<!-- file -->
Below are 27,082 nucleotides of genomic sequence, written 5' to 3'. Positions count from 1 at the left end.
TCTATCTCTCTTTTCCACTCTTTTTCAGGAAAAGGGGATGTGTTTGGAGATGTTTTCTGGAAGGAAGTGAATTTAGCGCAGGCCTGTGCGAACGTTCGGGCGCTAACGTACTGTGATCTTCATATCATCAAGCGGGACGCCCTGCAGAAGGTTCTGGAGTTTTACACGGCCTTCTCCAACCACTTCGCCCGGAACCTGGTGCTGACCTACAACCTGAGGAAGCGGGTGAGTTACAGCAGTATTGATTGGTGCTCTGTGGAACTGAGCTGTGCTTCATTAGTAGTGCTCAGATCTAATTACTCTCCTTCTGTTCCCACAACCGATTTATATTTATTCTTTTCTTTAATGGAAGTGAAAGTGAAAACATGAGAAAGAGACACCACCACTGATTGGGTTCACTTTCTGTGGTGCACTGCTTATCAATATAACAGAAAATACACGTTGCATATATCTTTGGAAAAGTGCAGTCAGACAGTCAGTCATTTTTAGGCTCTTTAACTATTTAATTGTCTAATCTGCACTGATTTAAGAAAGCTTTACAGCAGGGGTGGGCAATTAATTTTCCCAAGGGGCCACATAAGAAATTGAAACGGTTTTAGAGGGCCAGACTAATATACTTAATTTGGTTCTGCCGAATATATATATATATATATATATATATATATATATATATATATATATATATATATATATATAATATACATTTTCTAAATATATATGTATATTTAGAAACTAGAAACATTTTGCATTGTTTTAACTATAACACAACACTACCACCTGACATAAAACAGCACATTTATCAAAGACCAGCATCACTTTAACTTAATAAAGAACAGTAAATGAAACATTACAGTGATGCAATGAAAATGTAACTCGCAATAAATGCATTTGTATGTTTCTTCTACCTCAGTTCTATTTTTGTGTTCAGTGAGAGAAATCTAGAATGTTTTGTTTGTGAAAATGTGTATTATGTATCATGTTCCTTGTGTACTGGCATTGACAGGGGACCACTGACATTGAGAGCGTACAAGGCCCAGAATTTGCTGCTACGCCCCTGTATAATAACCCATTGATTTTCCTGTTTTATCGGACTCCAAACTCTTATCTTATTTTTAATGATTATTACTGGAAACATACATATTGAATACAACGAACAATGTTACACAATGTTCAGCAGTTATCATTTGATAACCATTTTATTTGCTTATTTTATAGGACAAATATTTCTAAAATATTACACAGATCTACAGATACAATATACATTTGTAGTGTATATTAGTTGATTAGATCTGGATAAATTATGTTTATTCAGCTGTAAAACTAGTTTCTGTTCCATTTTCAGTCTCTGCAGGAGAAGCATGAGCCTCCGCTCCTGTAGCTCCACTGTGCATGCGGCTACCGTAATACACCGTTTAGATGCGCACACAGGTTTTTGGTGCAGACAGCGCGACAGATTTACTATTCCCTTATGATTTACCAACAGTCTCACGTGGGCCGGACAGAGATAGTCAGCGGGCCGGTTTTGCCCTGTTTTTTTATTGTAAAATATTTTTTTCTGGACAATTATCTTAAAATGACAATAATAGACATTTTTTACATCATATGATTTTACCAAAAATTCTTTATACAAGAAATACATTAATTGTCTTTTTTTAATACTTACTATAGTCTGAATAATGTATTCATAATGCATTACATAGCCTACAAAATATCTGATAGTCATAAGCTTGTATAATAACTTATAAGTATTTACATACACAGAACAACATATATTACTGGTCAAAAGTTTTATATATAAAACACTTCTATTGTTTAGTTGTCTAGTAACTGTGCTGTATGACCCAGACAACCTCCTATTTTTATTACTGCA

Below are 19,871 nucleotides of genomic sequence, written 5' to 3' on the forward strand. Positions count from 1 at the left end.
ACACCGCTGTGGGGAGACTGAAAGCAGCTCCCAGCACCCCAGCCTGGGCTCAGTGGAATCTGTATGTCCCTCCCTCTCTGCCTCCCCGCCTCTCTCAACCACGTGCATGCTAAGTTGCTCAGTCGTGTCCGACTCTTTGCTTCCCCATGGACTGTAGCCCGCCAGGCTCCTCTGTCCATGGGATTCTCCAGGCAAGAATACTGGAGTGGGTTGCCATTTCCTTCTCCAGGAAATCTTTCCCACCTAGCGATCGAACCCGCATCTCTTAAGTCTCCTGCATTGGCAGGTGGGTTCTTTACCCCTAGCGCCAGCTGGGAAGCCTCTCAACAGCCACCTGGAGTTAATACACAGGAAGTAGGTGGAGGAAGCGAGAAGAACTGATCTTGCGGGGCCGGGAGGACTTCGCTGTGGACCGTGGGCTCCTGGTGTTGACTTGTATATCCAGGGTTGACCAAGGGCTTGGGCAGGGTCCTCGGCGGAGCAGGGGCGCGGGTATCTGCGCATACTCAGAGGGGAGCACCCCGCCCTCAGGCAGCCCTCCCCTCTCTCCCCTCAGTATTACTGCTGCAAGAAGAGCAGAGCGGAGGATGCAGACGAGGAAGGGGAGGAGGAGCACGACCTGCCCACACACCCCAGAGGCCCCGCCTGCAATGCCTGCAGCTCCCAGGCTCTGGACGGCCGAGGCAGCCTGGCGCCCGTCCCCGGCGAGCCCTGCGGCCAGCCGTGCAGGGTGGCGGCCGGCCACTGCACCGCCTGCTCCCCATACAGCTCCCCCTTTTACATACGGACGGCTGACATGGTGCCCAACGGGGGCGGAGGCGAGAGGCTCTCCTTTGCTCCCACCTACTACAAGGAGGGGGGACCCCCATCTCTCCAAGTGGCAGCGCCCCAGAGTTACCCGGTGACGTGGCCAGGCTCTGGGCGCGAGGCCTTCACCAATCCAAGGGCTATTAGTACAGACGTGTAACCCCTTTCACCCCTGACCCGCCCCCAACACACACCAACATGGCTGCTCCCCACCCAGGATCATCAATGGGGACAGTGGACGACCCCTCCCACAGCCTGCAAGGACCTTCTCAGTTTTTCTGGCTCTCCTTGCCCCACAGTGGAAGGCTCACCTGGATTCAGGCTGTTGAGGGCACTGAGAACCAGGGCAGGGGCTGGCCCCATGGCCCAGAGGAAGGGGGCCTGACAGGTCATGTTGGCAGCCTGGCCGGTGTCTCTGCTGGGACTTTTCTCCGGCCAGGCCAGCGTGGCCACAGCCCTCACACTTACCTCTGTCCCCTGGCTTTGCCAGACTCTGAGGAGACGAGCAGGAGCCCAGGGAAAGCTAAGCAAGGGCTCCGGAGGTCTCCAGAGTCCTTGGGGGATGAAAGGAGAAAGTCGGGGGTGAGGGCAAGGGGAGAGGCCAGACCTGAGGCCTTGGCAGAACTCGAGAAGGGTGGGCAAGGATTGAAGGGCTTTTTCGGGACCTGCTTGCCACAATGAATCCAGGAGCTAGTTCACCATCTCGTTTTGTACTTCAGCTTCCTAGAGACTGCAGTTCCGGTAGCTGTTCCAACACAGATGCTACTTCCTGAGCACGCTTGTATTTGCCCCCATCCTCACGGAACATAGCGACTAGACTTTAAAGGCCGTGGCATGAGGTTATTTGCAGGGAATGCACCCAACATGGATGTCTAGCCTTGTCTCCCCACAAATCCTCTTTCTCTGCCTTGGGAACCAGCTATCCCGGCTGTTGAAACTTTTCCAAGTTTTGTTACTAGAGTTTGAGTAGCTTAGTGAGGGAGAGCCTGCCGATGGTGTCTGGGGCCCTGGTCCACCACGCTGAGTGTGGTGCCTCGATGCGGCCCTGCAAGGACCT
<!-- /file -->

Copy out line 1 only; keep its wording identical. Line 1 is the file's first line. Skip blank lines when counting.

Below are 27,082 nucleotides of genomic sequence, written 5' to 3'. Positions count from 1 at the left end.